Source:Columbus Dispatch (OH) Author:Thomas, Marvin H. Area:Ohio Lines:49 Added:08/28/2014

The Wednesday op-ed "Drug courts can help reduce recidivism" by Jack D'Aurora certainly offers a step in the right direction. However, it is only a step, not the final destination.

I think we need to put up the white flag in the war on drugs. The most practical approach would be the legalization of most, if not all, of the illicit drugs. We have spent billions of dollars and seen innumerable deaths in the attempt to eliminate the supply and dampen the demand with little, if any, success. Production sites simply shift when confronted with possible destruction and demand remains unabated.

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54 US OH: PUB LTE: County's Specialized Courts Give Offenders ASat, 23 Aug 2014
Source:Columbus Dispatch (OH) Author:Vanderkarr, Scott Area:Ohio Lines:94 Added:08/25/2014

I respond to Wednesday's op-ed column by Jack D'Aurora regarding the use of drug courts to reduce Ohio's inmate population. D'Aurora pointed out many of the benefits of drug courts, but the need for specialized dockets extends beyond drug-treatment courts.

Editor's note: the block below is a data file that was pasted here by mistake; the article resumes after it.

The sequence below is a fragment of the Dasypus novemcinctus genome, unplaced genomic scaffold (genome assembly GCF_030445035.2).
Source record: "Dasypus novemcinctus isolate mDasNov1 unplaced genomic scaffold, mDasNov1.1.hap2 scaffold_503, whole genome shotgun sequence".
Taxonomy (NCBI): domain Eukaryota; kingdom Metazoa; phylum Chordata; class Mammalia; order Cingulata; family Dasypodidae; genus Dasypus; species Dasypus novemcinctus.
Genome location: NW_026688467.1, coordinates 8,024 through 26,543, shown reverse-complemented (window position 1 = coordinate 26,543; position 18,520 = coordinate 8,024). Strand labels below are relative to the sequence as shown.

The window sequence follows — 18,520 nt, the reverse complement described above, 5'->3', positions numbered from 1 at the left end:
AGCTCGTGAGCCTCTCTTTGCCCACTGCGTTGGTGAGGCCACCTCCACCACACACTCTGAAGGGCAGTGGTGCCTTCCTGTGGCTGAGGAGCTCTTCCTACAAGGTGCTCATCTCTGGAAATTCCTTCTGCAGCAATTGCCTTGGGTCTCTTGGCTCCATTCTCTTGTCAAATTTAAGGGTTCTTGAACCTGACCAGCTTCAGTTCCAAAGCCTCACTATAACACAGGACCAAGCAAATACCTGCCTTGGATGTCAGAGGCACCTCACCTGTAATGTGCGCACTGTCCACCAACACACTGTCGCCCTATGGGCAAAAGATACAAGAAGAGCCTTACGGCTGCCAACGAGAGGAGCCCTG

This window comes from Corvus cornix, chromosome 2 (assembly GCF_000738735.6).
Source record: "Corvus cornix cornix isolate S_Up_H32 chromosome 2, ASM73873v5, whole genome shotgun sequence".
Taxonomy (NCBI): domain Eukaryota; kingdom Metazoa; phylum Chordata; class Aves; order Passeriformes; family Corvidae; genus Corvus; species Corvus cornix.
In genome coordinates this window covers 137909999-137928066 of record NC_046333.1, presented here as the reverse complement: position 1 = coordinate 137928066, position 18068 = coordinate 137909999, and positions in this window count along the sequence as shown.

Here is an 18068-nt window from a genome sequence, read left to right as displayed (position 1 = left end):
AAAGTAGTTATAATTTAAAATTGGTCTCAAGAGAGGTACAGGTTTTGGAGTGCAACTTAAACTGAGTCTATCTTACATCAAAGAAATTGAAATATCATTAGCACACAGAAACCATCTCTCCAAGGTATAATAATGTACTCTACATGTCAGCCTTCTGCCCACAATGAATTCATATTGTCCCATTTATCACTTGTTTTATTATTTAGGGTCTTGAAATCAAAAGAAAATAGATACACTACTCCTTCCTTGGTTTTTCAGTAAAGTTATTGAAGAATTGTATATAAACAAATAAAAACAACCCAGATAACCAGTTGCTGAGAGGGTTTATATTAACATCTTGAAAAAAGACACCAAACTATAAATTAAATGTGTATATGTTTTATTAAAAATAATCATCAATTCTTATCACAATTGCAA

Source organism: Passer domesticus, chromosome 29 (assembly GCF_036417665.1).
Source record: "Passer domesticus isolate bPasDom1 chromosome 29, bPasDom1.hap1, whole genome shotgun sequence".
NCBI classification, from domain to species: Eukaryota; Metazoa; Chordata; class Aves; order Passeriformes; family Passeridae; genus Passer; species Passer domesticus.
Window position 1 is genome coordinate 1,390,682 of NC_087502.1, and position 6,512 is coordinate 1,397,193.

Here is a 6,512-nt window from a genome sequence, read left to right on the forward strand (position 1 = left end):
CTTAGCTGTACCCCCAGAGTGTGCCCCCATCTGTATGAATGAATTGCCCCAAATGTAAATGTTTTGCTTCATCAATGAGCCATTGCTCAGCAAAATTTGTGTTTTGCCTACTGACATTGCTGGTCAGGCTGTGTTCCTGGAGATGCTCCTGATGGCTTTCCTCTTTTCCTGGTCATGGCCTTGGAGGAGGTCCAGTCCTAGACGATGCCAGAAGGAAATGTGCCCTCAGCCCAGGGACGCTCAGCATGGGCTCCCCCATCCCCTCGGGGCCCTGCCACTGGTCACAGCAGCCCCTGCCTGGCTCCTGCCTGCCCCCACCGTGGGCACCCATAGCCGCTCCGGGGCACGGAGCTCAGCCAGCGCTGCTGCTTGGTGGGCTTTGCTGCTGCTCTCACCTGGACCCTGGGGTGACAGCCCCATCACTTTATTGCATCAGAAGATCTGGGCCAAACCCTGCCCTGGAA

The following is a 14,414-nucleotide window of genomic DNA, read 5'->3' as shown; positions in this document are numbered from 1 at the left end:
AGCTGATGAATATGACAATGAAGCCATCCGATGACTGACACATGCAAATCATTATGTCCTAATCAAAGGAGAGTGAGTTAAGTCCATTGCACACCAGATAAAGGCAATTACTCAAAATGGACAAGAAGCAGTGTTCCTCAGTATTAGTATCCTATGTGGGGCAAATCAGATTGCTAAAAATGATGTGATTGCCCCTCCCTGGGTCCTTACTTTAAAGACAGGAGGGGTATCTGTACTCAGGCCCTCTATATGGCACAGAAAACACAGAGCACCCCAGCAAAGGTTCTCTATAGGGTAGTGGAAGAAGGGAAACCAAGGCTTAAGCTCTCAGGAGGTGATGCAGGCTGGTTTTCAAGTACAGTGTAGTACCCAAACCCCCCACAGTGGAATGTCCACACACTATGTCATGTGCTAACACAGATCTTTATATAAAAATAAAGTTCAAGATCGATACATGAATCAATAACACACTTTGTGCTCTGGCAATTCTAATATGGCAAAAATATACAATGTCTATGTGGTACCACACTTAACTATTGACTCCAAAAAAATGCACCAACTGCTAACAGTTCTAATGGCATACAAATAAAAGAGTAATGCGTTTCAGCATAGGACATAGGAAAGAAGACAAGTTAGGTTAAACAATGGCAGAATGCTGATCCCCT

I am proud to say that Franklin County's judges have been proactive in reducing incarceration and recidivism rates through the operation of seven specialized dockets, four of which are drug courts.

In the Common Pleas Court, Judge Dana Preisse has operated the Family Drug Court in the Domestic Relations and Juvenile Division since 2002 and the Treatment is Essential to Success (TIES) program has operated since 2004, with Judge Stephen McIntosh currently presiding.

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55 US OH: Columbus Police, Fire Chiefs Now Subject To Drug TestsWed, 06 Aug 2014
Source:Columbus Dispatch (OH) Author:Sullivan, Lucas Area:Ohio Lines:72 Added:08/07/2014

Columbus police and fire chiefs now are subject to random drug tests, a move safety officials hope will increase accountability and trust within the divisions.

The city started the random tests for its highest-ranking officers a few months ago. It's the first time it has done so. Regular officers and firefighters have been subject to random tests for years.